LE POINT DE VUE DU GÉNÉRAL LUNDENDORFF SUR LES TROUPES AMÉRICAINES
From the section by Ludendorff contained in THE TWO BATTLES OF THE MARNE: THE STORIES OF MARSHAL JOFFRE, GENERAL VON LUDENDORFF, MARSHAL FOCH, CHROWN PRINCE WILHELM (NY: Cosmopolitan Book Corporation, 1927).
"I did not delude myself at this time (July 1918) as to the imminence or the strength of the American forces then coming into action.
The French troops in many sectors of the front were being replaced by Americans, and the quality of the new forces was already manifest to me.
The German general staff estimated for me that on July 1, 1918, there were a round million American troops on French soil, of which 600,000 were already fighting. Their divisions, which we estimated to number twenty-two, were twice as strong as our own in actual number of infantry. America was evidently throwing all of her almost inexhaustible resources into the great battle.
Wherever the American soldier had made his appearance on the front, he had proved himself not very well trained, but extremely eager and even too rash, with apparently inexhaustible nervous energy. It still remained to be seen, however, whether the new divisions which had not yet been in action would be equal to the regulars (2nd & 3rd Div) that turned the tide at Chateau-Thierry. It also remained to be seen whether American leadership, lacking tactical and technical experience in handling even single divisions, could handle great armies, especially in mobile warfare." (pp 218-9)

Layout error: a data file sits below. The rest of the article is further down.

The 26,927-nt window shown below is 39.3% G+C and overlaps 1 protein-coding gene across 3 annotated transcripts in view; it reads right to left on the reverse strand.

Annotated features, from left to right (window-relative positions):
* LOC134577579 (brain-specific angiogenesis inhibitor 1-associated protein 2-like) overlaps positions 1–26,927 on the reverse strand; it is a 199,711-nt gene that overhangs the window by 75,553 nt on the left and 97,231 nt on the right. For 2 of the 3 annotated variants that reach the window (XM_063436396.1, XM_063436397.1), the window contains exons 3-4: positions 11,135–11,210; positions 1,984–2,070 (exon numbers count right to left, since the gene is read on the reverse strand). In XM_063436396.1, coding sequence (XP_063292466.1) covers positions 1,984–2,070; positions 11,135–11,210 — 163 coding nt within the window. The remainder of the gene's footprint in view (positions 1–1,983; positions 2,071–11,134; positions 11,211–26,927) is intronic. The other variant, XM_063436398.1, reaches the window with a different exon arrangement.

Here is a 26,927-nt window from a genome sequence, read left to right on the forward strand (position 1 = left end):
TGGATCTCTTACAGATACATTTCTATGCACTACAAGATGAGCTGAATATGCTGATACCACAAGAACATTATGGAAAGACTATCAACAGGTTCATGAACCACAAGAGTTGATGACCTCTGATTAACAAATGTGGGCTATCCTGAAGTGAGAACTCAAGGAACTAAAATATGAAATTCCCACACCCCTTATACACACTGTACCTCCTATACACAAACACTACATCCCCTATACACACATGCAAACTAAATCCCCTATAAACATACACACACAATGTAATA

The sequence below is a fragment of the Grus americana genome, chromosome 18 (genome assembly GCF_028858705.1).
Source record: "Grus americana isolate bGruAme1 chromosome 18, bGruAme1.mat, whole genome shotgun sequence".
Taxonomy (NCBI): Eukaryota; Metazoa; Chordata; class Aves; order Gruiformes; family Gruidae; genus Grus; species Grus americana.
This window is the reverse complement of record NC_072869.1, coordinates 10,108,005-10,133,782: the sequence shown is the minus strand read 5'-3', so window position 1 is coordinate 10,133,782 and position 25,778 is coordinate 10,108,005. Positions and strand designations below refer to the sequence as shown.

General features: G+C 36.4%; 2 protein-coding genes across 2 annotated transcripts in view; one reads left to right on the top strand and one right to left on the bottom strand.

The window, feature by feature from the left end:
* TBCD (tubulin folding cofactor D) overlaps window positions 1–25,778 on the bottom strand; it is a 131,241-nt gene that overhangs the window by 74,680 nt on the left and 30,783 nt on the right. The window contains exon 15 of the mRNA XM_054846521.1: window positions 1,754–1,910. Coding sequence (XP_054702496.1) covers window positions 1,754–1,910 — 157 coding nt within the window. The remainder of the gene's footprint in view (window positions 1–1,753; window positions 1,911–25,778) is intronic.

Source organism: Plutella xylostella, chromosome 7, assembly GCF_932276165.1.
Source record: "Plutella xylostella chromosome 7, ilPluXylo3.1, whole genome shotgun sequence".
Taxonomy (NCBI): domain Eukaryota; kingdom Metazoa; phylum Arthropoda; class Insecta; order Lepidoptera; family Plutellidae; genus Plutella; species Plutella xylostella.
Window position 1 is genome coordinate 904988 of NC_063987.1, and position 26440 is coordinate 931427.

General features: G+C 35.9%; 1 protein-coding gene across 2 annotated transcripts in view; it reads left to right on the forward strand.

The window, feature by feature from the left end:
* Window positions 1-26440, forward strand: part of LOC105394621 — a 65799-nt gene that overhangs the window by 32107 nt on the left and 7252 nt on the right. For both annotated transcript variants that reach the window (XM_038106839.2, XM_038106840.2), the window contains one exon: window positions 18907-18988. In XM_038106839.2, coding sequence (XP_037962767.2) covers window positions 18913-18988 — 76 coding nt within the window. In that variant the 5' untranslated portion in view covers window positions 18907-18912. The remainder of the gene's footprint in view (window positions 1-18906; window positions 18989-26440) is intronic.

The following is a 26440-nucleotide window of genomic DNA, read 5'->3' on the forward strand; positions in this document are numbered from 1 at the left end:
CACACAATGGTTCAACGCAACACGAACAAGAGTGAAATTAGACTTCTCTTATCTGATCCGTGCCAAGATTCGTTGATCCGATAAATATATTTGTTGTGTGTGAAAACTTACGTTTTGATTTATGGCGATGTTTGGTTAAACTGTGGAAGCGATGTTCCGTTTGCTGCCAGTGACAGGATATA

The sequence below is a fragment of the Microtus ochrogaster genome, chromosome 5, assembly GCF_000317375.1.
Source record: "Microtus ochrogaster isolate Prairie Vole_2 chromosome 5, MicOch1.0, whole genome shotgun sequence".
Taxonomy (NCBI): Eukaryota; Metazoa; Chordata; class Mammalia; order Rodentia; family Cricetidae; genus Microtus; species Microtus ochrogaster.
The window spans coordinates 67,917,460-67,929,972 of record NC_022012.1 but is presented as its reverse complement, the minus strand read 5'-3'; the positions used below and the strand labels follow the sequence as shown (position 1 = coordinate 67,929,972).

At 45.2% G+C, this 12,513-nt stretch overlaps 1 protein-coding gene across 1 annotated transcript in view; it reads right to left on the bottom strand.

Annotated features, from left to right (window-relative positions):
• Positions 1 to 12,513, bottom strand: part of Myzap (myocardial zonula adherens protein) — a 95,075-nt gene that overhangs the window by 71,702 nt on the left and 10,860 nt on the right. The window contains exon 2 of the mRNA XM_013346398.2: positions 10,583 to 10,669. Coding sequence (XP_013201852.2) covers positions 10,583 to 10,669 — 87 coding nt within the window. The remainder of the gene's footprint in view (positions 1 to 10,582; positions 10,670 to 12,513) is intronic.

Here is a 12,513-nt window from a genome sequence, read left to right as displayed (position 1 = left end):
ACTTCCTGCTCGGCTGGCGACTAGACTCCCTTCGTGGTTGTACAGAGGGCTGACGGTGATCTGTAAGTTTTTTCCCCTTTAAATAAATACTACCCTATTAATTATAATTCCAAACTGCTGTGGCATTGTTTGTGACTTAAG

"The tremendous superabundance of pent-up, untapped nervous energy which America's troops brought into the fray more than balanced the weakness of their allies, who were utterly exhausted.
It was assuredly the Americans who bore the heaviest brunt of the fighting in the last few months of the war. The German field army found them much more aggressive in attack than either the English or the French.
For instance, in the simultaneous attack launched at the end of September--six weeks before the war ended--by the French in Champagne and the Americans between the Argonne and the Meuse, General von Einem's Third German Army facing the French had no difficulty in holding firm the line against their frontal attacks for fully two weeks, while General von Gallwitz's Fifth German Army facing the Americans in the Argonne could not withstand the incessant force of intrepidity of the American attack.
In the October battles for the possession of the Meuse line, which we had held for four years and heavily fortified, the Americans must be credited with decisive victory. By frontal pressure against the troops opposing them, they forced us to abandon the Aisne position and retreat behind the Meuse. The French on numerous previous occasions had attacked us there in great force, suffered terrible loss themselves and gained no advantage.
Regarding the actual fighting of the Americans, their attacks were undoubtedly brave and often reckless. They lacked sufficient desterity or experience in availing athemselves of topographical cover or protection. They came right on in open field and attacked in units much too closely formed. Their lack of actual field experience accounts for some extraordinary heavy losses." (pp 228-9).
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